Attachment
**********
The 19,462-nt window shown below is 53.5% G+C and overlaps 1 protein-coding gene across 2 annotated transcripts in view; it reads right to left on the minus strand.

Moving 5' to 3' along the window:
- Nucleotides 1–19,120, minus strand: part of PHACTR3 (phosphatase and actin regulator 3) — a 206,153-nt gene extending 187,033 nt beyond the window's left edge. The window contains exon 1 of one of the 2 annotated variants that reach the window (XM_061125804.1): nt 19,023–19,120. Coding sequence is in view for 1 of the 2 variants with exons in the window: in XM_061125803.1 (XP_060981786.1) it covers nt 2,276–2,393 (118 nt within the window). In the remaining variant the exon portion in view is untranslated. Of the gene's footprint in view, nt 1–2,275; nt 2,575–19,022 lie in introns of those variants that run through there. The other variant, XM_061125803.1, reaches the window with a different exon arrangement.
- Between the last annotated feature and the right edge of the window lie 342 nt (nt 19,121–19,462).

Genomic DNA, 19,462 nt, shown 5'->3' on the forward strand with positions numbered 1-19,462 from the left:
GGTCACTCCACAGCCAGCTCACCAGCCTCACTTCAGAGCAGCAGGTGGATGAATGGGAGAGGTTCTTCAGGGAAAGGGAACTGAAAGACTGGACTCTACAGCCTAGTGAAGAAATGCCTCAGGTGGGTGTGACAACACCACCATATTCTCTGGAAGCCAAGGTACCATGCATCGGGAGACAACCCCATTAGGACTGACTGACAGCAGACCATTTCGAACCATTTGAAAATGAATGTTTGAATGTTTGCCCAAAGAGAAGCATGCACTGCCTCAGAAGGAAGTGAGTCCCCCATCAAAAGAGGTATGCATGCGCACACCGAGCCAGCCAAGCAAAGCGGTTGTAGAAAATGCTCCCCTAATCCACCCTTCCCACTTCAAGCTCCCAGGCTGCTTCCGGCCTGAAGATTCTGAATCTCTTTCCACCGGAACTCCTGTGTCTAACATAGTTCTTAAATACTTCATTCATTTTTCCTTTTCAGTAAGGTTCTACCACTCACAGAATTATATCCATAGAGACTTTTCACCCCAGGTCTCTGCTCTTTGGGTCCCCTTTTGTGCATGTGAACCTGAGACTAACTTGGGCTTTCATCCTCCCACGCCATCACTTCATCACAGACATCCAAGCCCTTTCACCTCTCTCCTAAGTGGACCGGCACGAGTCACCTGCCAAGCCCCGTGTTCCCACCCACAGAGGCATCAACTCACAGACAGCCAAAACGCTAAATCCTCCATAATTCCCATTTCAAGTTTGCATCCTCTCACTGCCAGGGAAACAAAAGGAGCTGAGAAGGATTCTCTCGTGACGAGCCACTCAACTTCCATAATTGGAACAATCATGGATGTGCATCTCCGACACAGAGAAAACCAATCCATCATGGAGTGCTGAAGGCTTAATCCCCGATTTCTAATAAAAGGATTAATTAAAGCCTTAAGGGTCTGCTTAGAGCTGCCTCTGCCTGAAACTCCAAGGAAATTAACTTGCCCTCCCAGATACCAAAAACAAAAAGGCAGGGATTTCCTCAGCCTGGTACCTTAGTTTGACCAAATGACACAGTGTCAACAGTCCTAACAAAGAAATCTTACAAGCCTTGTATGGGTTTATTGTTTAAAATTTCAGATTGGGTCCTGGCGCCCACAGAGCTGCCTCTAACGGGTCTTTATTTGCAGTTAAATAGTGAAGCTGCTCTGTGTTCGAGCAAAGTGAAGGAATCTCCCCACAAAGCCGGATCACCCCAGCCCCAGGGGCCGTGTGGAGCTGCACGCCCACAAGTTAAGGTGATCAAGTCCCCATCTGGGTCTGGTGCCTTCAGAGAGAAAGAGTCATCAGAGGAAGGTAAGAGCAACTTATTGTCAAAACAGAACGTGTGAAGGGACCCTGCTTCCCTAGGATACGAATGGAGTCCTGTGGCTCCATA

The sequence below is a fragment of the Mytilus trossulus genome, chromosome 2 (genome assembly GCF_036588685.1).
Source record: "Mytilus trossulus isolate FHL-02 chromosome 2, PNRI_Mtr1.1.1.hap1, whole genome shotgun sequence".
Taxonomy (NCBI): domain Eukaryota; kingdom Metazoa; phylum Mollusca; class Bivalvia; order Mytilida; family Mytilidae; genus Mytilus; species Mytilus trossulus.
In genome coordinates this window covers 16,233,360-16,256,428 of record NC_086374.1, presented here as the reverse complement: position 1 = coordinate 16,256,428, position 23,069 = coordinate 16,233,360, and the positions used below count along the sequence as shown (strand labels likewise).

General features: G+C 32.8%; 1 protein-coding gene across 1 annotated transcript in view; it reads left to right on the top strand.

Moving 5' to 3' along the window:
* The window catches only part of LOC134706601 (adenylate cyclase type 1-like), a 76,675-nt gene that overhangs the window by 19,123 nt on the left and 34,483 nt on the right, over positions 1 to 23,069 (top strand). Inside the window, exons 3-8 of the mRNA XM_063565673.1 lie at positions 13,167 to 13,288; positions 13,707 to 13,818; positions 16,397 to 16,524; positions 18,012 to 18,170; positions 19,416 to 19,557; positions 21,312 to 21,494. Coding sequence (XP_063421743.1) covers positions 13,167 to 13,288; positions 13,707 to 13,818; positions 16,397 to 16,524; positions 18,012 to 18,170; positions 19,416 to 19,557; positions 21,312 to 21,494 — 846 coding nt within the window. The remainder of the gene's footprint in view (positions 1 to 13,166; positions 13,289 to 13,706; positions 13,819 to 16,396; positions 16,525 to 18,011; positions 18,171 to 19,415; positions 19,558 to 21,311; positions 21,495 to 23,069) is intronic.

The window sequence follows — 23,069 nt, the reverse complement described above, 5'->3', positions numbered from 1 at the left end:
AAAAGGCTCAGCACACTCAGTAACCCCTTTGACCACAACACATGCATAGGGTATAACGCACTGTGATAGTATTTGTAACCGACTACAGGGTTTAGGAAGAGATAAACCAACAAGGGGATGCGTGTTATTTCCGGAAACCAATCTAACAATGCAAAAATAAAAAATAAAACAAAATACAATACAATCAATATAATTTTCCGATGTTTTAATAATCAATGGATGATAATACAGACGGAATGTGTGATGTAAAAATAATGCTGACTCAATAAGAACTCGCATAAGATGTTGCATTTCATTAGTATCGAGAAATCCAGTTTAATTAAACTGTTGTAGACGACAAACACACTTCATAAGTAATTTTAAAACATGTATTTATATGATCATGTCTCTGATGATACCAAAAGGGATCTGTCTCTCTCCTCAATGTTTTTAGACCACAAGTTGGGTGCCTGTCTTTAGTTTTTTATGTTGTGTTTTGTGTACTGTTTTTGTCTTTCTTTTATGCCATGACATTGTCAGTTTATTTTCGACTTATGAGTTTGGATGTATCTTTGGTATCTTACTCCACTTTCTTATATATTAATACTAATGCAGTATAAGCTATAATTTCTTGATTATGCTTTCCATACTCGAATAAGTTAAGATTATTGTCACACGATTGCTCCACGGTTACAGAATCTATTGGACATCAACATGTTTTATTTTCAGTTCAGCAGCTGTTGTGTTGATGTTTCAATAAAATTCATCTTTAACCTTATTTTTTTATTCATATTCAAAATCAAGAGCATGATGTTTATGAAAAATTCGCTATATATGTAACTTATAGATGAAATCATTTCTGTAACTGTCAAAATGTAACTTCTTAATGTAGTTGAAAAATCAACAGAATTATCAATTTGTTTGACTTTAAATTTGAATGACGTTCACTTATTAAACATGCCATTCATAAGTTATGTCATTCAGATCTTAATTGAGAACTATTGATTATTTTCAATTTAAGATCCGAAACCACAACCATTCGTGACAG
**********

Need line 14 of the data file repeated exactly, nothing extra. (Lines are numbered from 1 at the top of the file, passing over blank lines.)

The window sequence follows — 23,069 nt, the reverse complement described above, 5'->3', positions numbered from 1 at the left end: